To foment support, Nazi propaganda presented the annexation as necessary to protect the German minorities there.[8] Alleged massacres of Germans, such as Bloody Sunday were used in such propaganda, and Heimkehr drew on such attempts although allowing the Volksdeutsche characters depicted to survive.[9] The introduction explicitly states that hundreds of thousands of Germans in Poland suffered likewise.[10] Many terror tactics depicted were those used by the Nazis themselves against minorities.[2][11]

Similar treatment was given to anti-Serbian propaganda, in Menschen im Sturm.[12]

Baltic Germans were also to be settled into this land. The secret supplementary protocol to the 1939 Molotov–Ribbentrop Pact included a resettlement plan by which approximately 60,000 ethnic Germans were resettled into the Reich.[13] Nazi propaganda included using scare tactics about the Soviet Union, and led to tens of thousands leaving.[14] After racial evaluation, they were divided into groups: A, Altreich, who were to be settled in Germany and allowed neither farms nor business (to allow for closer watch), S Sonderfall, who were used as forced labor, and O Ost-Falle, the best classification, to be settled in the Eastern Wall—the occupied regions, to protect German from the East—and allowed independence.[15] Similar support therefore was fomented with the use of film to depict Baltic and Volga Germans as persecuted by the Bolshevists, such as the films Frisians in Peril,[16] Flüchtlinge,[17] and The Red Terror.[18]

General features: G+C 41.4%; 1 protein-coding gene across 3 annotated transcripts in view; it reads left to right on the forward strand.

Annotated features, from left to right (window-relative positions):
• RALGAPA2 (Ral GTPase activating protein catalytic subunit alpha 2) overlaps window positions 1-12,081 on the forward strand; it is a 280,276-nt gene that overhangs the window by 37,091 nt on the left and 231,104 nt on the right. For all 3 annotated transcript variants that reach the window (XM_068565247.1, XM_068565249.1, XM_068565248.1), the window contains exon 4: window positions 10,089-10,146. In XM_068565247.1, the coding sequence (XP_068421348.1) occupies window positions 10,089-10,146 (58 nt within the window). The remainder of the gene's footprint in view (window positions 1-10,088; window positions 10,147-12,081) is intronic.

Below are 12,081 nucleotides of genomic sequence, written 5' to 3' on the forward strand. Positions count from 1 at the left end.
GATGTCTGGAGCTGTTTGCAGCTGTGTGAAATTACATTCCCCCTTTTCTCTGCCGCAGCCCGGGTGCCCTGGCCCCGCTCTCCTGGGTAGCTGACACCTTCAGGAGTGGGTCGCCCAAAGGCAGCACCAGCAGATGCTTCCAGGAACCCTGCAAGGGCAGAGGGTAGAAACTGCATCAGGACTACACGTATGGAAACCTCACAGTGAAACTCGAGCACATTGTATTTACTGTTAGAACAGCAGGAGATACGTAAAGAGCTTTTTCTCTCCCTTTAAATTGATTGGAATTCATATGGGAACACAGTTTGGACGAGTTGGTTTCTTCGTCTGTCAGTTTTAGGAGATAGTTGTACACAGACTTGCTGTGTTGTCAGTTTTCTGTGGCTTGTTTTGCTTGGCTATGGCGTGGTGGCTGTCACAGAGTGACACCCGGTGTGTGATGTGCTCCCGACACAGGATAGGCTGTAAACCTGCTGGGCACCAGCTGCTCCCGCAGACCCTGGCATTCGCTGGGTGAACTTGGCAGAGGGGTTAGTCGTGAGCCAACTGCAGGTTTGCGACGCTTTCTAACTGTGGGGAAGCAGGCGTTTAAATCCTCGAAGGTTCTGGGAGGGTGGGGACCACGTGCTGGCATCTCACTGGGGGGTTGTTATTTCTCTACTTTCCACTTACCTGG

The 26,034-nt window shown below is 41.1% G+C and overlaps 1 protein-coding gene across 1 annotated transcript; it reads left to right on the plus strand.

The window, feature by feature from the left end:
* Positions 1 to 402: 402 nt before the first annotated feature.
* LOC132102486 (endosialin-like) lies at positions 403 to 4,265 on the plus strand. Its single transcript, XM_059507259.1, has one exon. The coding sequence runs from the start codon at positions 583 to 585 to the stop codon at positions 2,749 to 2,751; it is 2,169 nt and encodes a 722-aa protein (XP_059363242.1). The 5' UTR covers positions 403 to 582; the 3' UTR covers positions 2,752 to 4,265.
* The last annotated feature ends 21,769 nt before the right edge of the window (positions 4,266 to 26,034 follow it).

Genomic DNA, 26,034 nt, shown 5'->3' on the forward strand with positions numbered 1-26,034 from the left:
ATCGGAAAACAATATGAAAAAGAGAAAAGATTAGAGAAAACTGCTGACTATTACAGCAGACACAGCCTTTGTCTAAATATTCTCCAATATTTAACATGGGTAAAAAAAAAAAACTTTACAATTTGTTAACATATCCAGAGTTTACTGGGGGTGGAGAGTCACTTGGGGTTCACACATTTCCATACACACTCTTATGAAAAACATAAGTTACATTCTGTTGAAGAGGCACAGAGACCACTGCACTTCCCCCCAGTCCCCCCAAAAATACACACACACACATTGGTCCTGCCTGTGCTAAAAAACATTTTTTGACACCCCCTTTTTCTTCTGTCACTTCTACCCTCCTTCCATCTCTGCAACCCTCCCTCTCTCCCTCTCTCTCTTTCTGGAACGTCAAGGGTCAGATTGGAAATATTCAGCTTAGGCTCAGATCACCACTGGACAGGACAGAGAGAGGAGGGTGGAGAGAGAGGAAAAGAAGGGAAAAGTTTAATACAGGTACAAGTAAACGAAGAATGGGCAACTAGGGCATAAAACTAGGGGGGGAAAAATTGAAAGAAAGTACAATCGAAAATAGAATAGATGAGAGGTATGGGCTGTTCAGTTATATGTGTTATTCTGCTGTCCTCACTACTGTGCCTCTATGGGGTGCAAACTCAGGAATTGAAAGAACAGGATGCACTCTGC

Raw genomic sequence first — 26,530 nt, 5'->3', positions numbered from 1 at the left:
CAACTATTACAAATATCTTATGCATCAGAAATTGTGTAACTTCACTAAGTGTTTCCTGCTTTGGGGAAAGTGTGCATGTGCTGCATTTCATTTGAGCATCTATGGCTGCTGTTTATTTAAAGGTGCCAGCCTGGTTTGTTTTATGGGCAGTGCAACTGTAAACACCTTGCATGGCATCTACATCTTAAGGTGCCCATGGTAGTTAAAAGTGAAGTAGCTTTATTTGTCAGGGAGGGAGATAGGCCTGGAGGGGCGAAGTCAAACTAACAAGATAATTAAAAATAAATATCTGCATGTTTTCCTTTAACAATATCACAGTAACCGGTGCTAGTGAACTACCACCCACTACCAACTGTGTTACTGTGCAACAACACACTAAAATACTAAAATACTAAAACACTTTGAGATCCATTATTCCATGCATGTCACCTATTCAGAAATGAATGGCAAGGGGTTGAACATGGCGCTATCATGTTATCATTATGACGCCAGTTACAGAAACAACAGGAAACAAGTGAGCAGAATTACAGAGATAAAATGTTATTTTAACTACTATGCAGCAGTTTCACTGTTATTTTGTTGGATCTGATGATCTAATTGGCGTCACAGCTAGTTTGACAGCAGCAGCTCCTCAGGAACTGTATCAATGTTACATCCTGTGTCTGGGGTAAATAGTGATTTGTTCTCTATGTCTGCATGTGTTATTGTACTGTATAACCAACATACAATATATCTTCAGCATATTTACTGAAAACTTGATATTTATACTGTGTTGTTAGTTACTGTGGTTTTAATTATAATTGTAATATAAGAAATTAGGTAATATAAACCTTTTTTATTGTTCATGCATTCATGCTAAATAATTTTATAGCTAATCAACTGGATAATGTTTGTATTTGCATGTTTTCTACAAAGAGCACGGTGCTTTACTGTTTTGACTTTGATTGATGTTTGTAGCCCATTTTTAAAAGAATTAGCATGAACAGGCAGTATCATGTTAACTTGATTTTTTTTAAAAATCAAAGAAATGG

Production and reception

The creation of the film was based on pictures by the artist Otto Engelhardt-Kyffhäuser, who in January 1940, on Heinrich Himmler's orders, took numerous sketches when he accompanied a trek of resettlers from Volhynia. The indoor shots ran from 2 January to the middle of July 1941 in the Wien-Film studios at the Rosenhügel in Liesing, at Sievering Studios and the Schönbrunn Palace gardens in Vienna. The external shots took place between February and June 1941 in Polish Chorzele and Ortelsburg (Szczytno) in East Prussia. The picture was submitted to censorship at the Film Review Office on 26 August 1941, it was G-rated and received a top attribute as "political and artistical particularly valuable".